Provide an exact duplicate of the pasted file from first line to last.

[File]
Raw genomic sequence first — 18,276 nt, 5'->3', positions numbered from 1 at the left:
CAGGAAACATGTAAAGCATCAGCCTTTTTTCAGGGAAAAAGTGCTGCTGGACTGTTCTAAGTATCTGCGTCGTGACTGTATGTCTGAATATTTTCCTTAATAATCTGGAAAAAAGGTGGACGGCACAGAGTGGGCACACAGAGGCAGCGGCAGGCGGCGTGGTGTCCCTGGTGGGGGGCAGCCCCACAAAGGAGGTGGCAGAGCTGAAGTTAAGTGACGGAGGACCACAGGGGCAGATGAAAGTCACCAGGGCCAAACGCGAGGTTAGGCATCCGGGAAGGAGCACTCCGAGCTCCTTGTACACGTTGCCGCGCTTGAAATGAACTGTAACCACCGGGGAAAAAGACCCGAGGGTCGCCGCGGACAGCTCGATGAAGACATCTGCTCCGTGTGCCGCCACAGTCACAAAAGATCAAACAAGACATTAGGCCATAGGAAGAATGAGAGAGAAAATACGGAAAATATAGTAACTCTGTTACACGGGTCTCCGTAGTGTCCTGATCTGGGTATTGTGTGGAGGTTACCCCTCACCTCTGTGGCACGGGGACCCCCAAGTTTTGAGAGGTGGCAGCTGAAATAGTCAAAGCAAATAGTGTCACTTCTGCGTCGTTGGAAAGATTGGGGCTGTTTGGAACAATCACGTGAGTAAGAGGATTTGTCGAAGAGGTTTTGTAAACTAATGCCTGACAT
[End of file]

Raw genomic sequence first — 18,276 nt, 5'->3', positions numbered from 1 at the left:
CAGGAAACATGTAAAGCATCAGCCTTTTTTCAGGGAAAAAGTGCTGCTGGACTGTTCTAAGTATCTGCGTCGTGACTGTATGTCTGAATATTTTCCTTAATAATCTGGAAAAAAGGTGGACGGCACAGAGTGGGCACACAGAGGCAGCGGCAGGCGGCGTGGTGTCCCTGGTGGGGGGCAGCCCCACAAAGGAGGTGGCAGAGCTGAAGTTAAGTGACGGAGGACCACAGGGGCAGATGAAAGTCACCAGGGCCAAACGCGAGGTTAGGCATCCGGGAAGGAGCACTCCGAGCTCCTTGTACACGTTGCCGCGCTTGAAATGAACTGTAACCACCGGGGAAAAAGACCCGAGGGTCGCCGCGGACAGCTCGATGAAGACATCTGCTCCGTGTGCCGCCACAGTCACAAAAGATCAAACAAGACATTAGGCCATAGGAAGAATGAGAGAGAAAATACGGAAAATATAGTAACTCTGTTACACGGGTCTCCGTAGTGTCCTGATCTGGGTATTGTGTGGAGGTTACCCCTCACCTCTGTGGCACGGGGACCCCCAAGTTTTGAGAGGTGGCAGCTGAAATAGTCAAAGCAAATAGTGTCACTTCTGCGTCGTTGGAAAGATTGGGGCTGTTTGGAACAATCACGTGAGTAAGAGGATTTGTCGAAGAGGTTTTGTAAACTAATGCCTGACAT